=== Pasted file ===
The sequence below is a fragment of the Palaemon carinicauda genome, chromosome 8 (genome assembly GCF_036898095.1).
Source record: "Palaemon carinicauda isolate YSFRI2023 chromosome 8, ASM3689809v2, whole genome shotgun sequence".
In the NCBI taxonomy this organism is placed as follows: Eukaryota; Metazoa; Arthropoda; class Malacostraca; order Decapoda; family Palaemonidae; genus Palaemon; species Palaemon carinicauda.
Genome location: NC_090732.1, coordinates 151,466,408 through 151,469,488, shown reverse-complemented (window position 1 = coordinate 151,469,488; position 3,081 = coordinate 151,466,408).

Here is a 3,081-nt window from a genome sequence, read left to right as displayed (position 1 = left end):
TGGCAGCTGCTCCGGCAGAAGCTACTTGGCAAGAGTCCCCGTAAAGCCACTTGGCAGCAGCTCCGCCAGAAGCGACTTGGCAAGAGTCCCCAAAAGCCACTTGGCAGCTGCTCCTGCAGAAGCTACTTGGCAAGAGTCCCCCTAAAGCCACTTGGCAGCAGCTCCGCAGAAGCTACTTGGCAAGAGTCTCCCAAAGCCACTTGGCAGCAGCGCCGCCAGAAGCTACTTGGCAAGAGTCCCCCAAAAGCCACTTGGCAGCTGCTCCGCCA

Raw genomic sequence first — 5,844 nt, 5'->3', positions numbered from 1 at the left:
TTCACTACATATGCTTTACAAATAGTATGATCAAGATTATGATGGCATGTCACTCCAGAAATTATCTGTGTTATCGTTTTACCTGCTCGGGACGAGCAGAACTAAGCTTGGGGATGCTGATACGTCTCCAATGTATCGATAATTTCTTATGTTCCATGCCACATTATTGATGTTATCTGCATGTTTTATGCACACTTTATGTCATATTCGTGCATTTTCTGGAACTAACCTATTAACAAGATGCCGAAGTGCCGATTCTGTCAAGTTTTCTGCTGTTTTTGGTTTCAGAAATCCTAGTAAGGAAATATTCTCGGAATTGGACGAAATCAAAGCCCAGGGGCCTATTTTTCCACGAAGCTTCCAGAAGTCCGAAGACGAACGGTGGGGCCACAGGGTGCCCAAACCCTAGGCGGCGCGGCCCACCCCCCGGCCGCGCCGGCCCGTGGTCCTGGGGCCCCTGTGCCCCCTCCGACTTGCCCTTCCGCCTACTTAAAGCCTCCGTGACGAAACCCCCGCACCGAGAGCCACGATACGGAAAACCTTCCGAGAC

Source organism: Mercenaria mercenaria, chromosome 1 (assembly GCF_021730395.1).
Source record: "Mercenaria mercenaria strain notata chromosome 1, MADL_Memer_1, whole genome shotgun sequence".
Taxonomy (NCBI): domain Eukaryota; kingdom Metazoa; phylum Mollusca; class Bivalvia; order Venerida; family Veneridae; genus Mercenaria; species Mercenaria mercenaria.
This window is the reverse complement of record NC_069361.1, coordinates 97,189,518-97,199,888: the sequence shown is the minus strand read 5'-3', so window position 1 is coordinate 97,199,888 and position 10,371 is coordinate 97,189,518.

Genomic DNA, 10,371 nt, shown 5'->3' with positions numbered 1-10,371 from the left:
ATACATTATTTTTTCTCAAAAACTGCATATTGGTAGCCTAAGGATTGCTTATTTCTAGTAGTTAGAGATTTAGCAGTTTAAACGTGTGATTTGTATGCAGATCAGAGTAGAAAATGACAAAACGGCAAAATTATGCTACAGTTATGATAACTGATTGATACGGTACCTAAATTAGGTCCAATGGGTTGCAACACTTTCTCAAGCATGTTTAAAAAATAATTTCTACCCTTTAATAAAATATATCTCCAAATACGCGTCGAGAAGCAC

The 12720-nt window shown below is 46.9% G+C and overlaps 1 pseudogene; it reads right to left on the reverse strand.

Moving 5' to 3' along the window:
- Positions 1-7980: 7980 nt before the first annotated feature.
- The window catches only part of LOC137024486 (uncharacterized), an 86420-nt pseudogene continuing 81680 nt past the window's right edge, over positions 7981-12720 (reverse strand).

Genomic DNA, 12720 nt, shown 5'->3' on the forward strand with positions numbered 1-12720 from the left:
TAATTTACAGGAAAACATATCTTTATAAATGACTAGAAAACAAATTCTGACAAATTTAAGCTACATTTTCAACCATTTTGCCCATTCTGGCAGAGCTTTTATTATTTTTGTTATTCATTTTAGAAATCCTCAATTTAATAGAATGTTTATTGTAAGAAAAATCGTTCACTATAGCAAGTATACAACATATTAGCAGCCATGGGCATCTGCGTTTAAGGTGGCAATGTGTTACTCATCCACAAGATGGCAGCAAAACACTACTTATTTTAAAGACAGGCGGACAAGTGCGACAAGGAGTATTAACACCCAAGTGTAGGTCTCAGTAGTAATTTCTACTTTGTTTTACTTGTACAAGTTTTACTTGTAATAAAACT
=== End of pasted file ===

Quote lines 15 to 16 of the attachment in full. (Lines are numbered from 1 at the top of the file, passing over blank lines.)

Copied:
The 12720-nt window shown below is 46.9% G+C and overlaps 1 pseudogene; it reads right to left on the reverse strand.

Moving 5' to 3' along the window: